Enhanced Lookup Field – Part 1

The SharePoint lookup field is far from perfect. Once configured, it’s not possible to change the list it gets it’s data from. This is a good thing while the list actually exists.

Now, if a user deleted the source list, the lookup field becomes next to useless and will need to be deleted and re-created.

Would it not be good to be able to re-configure it when this happens?

Or, how about when the source list or display field is deleted, items that have values are not deleted but instead display (in views and the item display form) the original value when they were created?

So, if you had a lookup field that retrieved its values from a list called Cities and in another list this column was added and had existing items. With the out of the box lookup field, if you delete the list Cities any fields that depends on this will stop showing the linked data. Wouldn’t it be good if the custom field detected this and showed the lookup values that were set when the item was last updated? When the list exists, the field would then show the current live item. So, if you changed the name of a city, the field would reflect this, delete the item and the original value would be shown.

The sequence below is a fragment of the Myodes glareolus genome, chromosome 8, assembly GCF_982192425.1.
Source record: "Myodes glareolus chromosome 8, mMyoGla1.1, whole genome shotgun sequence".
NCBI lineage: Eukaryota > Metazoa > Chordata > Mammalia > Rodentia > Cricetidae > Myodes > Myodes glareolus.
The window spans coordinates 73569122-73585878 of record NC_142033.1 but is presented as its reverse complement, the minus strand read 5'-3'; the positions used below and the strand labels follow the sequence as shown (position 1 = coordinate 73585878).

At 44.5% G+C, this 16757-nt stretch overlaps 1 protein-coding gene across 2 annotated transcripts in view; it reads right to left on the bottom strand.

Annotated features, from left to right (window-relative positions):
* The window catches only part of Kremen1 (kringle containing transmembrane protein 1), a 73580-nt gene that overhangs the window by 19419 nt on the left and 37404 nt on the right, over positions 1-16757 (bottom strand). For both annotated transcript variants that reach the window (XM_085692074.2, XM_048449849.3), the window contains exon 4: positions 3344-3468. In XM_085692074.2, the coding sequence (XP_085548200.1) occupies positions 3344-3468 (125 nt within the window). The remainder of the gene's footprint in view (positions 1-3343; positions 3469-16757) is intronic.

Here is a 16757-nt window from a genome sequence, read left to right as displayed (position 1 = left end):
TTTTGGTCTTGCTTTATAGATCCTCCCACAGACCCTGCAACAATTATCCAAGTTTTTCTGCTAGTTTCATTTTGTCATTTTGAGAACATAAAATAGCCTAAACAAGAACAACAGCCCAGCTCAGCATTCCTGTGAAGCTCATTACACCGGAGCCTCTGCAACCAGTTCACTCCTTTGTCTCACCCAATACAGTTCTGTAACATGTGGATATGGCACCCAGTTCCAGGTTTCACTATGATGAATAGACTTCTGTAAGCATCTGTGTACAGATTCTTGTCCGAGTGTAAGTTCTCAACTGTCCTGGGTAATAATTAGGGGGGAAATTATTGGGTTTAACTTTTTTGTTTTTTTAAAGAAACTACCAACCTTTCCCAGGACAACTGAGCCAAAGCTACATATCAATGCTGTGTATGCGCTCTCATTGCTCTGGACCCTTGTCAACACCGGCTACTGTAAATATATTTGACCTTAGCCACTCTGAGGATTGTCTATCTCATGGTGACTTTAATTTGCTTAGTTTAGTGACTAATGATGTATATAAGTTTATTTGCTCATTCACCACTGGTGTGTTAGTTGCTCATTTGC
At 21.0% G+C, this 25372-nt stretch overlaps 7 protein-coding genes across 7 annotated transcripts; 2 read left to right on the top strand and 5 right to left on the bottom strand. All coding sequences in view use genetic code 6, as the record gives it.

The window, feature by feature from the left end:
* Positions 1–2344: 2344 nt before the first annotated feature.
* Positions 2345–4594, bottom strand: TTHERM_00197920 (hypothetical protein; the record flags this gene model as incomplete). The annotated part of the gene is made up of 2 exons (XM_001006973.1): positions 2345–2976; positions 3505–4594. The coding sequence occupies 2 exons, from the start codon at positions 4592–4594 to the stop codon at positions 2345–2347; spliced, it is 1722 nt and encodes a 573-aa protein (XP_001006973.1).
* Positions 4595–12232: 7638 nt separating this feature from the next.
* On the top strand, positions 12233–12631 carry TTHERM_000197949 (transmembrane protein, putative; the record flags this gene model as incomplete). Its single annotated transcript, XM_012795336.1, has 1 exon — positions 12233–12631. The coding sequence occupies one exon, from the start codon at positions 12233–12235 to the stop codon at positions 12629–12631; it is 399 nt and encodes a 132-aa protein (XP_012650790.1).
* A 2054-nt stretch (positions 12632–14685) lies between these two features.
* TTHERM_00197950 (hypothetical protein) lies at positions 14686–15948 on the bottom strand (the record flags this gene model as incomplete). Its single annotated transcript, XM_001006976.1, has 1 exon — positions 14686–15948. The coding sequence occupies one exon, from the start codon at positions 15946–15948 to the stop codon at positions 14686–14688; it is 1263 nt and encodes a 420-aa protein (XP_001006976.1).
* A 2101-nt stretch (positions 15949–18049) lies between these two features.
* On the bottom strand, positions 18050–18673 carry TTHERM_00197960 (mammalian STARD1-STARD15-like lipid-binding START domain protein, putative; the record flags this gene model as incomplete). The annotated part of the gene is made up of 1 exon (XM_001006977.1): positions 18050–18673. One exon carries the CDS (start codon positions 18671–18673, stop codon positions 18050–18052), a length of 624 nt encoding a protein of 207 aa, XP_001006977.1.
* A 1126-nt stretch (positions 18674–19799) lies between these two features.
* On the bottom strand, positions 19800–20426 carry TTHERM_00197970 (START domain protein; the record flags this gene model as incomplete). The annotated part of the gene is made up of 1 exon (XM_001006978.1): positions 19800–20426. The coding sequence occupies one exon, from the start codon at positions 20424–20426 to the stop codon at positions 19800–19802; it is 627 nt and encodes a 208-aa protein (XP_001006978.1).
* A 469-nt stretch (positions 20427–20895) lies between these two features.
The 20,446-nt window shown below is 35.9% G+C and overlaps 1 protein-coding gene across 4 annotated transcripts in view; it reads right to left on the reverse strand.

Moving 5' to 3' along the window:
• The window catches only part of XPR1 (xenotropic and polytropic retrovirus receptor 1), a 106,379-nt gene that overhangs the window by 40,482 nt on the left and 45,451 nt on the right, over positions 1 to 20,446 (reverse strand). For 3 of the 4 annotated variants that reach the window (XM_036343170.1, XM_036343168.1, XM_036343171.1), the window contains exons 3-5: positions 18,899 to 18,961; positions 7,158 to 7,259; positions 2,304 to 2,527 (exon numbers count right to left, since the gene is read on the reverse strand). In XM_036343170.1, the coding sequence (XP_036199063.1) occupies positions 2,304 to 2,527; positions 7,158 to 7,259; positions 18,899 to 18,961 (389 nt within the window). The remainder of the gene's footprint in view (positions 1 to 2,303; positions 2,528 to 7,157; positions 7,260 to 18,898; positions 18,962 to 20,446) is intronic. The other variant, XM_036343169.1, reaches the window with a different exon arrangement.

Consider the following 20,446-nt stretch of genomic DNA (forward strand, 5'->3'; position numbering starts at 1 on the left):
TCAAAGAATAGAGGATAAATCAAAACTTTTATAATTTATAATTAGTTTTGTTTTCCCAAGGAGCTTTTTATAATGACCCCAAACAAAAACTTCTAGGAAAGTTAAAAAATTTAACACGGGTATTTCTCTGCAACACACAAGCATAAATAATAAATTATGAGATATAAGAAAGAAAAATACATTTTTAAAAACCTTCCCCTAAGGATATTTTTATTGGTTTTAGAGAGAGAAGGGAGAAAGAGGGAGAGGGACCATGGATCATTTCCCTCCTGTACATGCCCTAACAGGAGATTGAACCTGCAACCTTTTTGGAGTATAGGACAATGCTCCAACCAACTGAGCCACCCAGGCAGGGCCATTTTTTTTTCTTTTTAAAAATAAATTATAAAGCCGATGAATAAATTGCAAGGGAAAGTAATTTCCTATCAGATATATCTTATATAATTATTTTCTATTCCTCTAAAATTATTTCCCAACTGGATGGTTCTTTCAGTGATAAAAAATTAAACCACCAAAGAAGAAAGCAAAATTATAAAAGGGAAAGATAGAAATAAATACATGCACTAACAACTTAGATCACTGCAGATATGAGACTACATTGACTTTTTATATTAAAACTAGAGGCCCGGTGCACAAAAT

Read on to find out how…

Note: I’m not going to show all of the code required within this post, only the important parts. I have, however, provided a link to a working solution, with all the source code – click here to download it.

Parts one, two and three of this post will cover the creation of a custom field, based on the SPFieldLookup field type. Using this field type as the base will allow filtering and sorting to function with minimal additional code. Filtering will be based on the values currently stored in the lookup column, so delete a lookup column value and it will stop showing in the filter, even though this solution will allow list items to show values from items that have been deleted – one small caveat to this solution. In saying that, it will work in a similar way to the out of the box Choice column, where only the values in the choice field definition are shown as filter options, even though some list items could have different values.

Part four will cover the creation of another custom field, this time based on the SPFieldMultiLineText field type, which will act as the related field for the main lookup field.

Other pages for this post are:

Custom Lookup Field
The custom lookup field will require the creation of a number of components:

  • A field type class where you manage the type of data the field stores, how it interacts with the creation of a new fields and displaying within views, for example.
  • An acsx and code behind class that will be used to facilitate the creation of a new field.
  • A class for implementing code for a list item’s new, edit and display modes.